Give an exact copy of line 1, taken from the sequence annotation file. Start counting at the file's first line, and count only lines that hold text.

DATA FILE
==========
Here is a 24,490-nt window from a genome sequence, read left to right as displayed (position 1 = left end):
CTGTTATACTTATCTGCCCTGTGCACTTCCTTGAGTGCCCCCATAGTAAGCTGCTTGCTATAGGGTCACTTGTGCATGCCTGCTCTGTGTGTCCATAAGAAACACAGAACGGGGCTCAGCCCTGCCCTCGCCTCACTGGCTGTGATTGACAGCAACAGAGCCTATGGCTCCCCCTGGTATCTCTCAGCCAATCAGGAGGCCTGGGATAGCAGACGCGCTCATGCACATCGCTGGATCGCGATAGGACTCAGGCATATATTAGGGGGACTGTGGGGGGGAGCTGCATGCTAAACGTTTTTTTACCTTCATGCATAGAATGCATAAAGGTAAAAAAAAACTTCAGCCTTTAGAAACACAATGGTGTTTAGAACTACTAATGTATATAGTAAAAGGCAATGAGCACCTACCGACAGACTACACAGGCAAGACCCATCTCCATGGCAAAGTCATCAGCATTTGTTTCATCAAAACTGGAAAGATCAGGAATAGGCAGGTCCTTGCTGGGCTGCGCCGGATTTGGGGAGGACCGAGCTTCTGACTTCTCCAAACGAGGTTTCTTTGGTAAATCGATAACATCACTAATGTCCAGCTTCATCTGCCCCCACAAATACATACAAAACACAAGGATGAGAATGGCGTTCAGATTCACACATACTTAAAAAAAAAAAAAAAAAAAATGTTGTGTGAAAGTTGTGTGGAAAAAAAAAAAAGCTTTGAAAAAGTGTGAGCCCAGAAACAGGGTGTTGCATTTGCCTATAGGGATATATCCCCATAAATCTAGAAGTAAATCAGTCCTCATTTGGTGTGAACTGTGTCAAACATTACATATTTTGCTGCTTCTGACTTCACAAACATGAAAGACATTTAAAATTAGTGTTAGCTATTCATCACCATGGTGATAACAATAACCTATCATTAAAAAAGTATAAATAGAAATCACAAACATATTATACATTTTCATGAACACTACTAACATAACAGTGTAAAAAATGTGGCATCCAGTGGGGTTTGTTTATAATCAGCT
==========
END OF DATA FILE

Here is a 24,490-nt window from a genome sequence, read left to right as displayed (position 1 = left end):